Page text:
In a career spanning four decades and some fifty plus albums, Aretha is the epitome of...
Jack Smith 2003
There's very little this reviewer can say about the undisputed "Queen of Soul", that a thousand haven't already. In a career spanning four decades and some fifty plus albums, Aretha is the epitome of soul, whilst never straying too far from her gospel roots.
In recent times her recording output has slowed considerably, although thankfully the quality has never waned. This, her first studio album in five years since A Rose Is Still A Rose, (and her twelfth for Arista) she again reaffirms why today's pretenders to her crown can only look up and marvel at her boundless talent.
Mary J. Blige handles vocal arrangements and back-up on two songs she co-wrote - the optimistic two-stepper "Holdin' On" and the beat ballad "No Matter What". On the latter Franklin wrings more soul out of one she-be-do than all the aspirants put together. Production, similarly, has a classic contemporary-feel with credits falling to hit men Jimmy Jam & Terry Lewis, Barry J. Eastmond (whose credits include Anita Baker, Freddie Jackson), Troy Taylor (Whitney Houston), Ron Lawrence (Faith Evans) and the legendary Burt Bacharach; Aretha herself producing three tracks.
The album's first single, "The Only Thing Missin'", oozes of '70s charm, street savvy and feel-good vibe, and is very much a personal statement reflecting her own stance on matters of the heart: "I'm just telling it like it is and keeping it real," Aretha states.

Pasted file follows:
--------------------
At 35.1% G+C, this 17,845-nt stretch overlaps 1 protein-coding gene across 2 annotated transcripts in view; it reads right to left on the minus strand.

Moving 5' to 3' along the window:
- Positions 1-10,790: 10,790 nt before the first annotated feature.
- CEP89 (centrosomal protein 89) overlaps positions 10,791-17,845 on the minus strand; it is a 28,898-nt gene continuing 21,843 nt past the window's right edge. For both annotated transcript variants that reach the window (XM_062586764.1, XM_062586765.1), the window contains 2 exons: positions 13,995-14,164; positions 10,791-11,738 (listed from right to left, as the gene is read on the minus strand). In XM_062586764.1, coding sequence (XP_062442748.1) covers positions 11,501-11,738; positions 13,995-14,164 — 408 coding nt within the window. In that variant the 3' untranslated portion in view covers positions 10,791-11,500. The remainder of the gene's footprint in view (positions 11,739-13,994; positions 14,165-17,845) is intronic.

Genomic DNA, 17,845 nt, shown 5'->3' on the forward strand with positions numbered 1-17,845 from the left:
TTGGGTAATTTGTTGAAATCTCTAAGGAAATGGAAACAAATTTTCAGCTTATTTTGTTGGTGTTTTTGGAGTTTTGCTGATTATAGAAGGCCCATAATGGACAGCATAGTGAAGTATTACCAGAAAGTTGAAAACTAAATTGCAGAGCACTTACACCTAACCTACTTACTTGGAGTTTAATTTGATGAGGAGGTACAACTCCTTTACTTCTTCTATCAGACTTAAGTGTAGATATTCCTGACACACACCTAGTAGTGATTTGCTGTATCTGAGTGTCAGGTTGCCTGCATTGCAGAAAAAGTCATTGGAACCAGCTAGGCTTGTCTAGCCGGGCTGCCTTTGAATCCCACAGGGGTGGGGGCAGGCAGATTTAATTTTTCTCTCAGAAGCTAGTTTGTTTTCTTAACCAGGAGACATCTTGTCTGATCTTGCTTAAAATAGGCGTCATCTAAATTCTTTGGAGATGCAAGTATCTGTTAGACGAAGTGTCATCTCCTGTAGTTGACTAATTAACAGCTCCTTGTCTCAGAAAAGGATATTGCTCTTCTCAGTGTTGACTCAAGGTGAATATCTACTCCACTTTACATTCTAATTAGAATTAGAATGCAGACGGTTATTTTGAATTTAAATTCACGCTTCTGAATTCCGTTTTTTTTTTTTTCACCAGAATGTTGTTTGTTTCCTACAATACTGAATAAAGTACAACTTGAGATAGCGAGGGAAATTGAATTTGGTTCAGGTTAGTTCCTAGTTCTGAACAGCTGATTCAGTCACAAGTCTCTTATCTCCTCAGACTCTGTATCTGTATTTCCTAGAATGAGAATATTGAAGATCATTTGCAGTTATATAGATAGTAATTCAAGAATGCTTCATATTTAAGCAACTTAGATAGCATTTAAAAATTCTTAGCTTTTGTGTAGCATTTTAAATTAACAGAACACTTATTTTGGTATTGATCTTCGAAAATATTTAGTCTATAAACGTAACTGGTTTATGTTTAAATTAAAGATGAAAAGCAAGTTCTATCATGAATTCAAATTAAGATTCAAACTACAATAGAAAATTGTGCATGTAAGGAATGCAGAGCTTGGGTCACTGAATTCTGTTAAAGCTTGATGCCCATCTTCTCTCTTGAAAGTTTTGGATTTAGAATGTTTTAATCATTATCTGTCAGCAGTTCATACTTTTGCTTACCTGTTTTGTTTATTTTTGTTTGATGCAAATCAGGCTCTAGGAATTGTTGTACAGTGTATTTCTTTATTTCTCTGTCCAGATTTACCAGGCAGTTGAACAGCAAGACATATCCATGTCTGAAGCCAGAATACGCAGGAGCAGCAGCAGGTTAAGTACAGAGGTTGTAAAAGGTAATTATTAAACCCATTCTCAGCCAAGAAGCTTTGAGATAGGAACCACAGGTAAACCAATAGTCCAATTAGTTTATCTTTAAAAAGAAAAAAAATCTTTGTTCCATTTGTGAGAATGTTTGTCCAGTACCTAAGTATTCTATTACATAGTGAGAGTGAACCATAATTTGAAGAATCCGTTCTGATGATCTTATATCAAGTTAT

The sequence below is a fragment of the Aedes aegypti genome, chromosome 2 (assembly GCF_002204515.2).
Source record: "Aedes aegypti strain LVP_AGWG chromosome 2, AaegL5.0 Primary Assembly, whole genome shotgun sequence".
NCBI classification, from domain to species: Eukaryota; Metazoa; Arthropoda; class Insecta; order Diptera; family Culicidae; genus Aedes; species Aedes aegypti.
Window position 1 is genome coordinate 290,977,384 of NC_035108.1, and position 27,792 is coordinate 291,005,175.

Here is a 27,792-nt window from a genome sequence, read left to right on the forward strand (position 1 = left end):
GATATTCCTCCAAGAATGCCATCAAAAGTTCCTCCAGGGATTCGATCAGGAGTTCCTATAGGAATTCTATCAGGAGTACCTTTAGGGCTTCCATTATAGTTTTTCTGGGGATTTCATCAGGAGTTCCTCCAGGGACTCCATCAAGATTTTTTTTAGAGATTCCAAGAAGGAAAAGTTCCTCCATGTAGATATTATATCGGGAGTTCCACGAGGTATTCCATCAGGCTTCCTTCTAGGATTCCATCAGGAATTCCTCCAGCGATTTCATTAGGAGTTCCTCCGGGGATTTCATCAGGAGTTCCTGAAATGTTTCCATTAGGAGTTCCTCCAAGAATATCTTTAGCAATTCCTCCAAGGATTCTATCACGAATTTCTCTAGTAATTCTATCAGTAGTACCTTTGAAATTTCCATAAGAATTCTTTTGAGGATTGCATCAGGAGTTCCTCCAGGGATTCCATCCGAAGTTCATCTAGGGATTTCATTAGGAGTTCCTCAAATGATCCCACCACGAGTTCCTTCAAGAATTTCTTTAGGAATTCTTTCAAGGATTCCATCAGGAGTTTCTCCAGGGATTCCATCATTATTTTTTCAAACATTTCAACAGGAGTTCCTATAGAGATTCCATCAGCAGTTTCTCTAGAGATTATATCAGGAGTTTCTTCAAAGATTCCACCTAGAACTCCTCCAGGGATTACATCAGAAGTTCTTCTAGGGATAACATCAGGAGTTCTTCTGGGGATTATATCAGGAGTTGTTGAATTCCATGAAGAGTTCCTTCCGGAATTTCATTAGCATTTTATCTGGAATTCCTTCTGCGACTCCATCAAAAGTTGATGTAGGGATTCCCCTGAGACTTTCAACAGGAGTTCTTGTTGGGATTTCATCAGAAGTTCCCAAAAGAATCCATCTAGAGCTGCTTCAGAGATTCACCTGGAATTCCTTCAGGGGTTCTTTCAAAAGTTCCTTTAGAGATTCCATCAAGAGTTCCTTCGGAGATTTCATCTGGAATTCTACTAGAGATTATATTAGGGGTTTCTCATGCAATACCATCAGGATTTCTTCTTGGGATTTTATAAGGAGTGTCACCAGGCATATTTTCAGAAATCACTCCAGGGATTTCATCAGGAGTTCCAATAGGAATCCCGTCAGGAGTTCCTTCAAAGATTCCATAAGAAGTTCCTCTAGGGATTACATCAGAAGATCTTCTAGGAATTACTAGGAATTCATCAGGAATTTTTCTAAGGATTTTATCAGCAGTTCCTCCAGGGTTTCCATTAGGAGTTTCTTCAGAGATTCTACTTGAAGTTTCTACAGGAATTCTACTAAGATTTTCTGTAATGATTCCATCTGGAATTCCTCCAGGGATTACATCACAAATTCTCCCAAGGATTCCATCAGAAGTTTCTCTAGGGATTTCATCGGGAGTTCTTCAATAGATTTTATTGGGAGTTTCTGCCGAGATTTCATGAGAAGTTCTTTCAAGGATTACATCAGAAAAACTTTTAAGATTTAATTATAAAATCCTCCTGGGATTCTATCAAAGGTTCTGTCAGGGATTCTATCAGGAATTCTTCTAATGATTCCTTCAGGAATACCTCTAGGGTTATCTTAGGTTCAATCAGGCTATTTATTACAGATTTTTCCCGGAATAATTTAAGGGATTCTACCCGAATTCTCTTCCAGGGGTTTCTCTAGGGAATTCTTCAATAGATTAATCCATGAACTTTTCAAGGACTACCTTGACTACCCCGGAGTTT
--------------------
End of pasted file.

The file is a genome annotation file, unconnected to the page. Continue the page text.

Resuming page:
The Jam & Lewis cut, "Everybody's Somebody's Fool", a feisty tale of love gone bad, similarly smacks of classic Franklin and has a certain Bobby Womack charm to it - unassuming yet naggingly catchy and oozing of familiarity. "So Damn Happy" sounds as if it draws from Natalie Cole's "This Will Be" as subtle acoustic strumming and splashes of blues-spiced horns surround her intimate vocal. In fact, the balance between the contemporary and the classic is what makes So Damn Happy such an accessible release - perfectly highlighted on the heartfelt "Ain't No Way". When she sings: "I need a little R-E-S-P-E-C-T when you find out what it means to me", you can't help but smile at the reference.
Aretha's voice is a beautiful instrument that she never stops strengthening and developing and in So Damn Happy her legion of fans have a slick and superior album of depth, vision and soul that's truly one to savour.